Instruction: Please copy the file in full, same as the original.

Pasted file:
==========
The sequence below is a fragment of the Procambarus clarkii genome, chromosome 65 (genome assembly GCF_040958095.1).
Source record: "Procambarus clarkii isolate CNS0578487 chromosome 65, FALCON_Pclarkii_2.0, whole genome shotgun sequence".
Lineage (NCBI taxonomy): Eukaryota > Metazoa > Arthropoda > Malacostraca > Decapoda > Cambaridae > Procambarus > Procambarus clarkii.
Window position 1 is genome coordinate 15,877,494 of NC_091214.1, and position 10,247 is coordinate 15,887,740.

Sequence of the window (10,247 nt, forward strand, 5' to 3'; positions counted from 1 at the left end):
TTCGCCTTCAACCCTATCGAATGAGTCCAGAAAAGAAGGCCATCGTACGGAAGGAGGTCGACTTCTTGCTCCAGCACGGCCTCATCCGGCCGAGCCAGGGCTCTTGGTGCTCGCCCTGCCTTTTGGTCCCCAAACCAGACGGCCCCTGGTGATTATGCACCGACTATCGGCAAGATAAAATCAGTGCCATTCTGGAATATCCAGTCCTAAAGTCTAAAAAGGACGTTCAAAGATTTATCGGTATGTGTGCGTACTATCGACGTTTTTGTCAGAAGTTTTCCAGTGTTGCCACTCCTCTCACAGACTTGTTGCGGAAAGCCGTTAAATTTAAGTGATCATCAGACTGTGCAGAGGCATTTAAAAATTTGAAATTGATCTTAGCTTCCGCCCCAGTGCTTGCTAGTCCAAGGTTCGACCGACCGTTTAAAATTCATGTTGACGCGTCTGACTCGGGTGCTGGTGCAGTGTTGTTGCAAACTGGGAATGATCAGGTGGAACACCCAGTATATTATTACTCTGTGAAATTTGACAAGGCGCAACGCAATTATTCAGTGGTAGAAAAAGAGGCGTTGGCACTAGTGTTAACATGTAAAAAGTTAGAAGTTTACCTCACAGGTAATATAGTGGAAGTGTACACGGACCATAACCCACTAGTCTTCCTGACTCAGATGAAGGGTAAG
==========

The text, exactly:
The sequence below is a fragment of the Procambarus clarkii genome, chromosome 65 (genome assembly GCF_040958095.1).
Source record: "Procambarus clarkii isolate CNS0578487 chromosome 65, FALCON_Pclarkii_2.0, whole genome shotgun sequence".
Lineage (NCBI taxonomy): Eukaryota > Metazoa > Arthropoda > Malacostraca > Decapoda > Cambaridae > Procambarus > Procambarus clarkii.
Window position 1 is genome coordinate 15,877,494 of NC_091214.1, and position 10,247 is coordinate 15,887,740.

Sequence of the window (10,247 nt, forward strand, 5' to 3'; positions counted from 1 at the left end):
TTCGCCTTCAACCCTATCGAATGAGTCCAGAAAAGAAGGCCATCGTACGGAAGGAGGTCGACTTCTTGCTCCAGCACGGCCTCATCCGGCCGAGCCAGGGCTCTTGGTGCTCGCCCTGCCTTTTGGTCCCCAAACCAGACGGCCCCTGGTGATTATGCACCGACTATCGGCAAGATAAAATCAGTGCCATTCTGGAATATCCAGTCCTAAAGTCTAAAAAGGACGTTCAAAGATTTATCGGTATGTGTGCGTACTATCGACGTTTTTGTCAGAAGTTTTCCAGTGTTGCCACTCCTCTCACAGACTTGTTGCGGAAAGCCGTTAAATTTAAGTGATCATCAGACTGTGCAGAGGCATTTAAAAATTTGAAATTGATCTTAGCTTCCGCCCCAGTGCTTGCTAGTCCAAGGTTCGACCGACCGTTTAAAATTCATGTTGACGCGTCTGACTCGGGTGCTGGTGCAGTGTTGTTGCAAACTGGGAATGATCAGGTGGAACACCCAGTATATTATTACTCTGTGAAATTTGACAAGGCGCAACGCAATTATTCAGTGGTAGAAAAAGAGGCGTTGGCACTAGTGTTAACATGTAAAAAGTTAGAAGTTTACCTCACAGGTAATATAGTGGAAGTGTACACGGACCATAACCCACTAGTCTTCCTGACTCAGATGAAGGGTAAG